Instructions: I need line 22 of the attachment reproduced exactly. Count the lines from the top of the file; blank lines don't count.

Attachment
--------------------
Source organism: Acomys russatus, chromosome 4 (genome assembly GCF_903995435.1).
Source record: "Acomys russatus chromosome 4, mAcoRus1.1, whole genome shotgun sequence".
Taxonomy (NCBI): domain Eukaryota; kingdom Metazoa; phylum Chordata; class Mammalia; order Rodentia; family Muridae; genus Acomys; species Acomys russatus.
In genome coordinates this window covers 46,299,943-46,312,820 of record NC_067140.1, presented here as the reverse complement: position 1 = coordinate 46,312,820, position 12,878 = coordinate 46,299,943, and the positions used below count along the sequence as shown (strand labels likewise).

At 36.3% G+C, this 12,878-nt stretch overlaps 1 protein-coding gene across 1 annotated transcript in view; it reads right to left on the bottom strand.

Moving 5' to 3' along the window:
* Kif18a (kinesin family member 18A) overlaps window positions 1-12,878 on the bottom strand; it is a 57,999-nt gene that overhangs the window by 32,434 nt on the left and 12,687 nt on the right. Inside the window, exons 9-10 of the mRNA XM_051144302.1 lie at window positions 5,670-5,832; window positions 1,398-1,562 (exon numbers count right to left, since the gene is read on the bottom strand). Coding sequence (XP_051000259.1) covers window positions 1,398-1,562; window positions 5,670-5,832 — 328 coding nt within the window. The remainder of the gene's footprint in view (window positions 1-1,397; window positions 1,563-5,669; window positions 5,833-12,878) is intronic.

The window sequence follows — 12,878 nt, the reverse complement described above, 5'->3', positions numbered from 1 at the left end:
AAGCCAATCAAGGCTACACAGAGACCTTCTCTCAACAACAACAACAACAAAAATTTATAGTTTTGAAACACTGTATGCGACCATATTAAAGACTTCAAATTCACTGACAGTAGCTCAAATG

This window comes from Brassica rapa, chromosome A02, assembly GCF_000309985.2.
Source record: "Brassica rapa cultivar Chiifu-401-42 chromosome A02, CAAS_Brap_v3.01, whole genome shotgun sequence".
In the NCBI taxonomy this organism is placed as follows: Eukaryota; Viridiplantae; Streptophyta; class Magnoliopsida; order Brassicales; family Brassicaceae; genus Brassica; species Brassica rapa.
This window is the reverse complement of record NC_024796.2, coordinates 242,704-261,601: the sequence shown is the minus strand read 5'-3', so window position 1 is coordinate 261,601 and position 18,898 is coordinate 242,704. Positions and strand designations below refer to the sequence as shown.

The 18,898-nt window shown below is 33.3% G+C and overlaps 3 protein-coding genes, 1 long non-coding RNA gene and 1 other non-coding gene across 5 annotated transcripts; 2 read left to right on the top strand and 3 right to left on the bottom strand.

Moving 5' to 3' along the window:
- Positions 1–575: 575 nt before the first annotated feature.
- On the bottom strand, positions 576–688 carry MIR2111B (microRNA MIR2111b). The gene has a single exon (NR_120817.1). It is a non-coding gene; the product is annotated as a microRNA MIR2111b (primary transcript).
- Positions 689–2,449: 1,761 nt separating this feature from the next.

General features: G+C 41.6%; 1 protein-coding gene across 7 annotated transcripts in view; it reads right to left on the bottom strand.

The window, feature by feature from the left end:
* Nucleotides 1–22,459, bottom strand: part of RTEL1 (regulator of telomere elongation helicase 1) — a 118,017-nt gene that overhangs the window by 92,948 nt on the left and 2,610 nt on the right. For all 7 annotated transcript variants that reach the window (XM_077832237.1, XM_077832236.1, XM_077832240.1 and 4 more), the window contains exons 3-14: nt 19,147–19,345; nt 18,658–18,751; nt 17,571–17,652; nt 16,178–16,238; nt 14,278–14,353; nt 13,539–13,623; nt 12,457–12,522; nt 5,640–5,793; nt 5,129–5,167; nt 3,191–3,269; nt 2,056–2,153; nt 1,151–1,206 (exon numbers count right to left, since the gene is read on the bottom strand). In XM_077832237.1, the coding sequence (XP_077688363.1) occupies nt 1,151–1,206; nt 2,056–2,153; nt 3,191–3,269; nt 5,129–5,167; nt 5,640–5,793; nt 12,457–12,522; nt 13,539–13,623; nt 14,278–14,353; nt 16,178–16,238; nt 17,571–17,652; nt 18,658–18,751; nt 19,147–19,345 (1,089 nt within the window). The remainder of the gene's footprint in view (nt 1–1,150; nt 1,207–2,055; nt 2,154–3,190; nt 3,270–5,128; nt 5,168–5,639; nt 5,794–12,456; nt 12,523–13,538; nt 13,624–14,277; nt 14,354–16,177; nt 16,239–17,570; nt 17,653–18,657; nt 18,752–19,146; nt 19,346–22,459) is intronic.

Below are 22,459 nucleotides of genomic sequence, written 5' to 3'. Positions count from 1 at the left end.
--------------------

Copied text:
Below are 22,459 nucleotides of genomic sequence, written 5' to 3'. Positions count from 1 at the left end.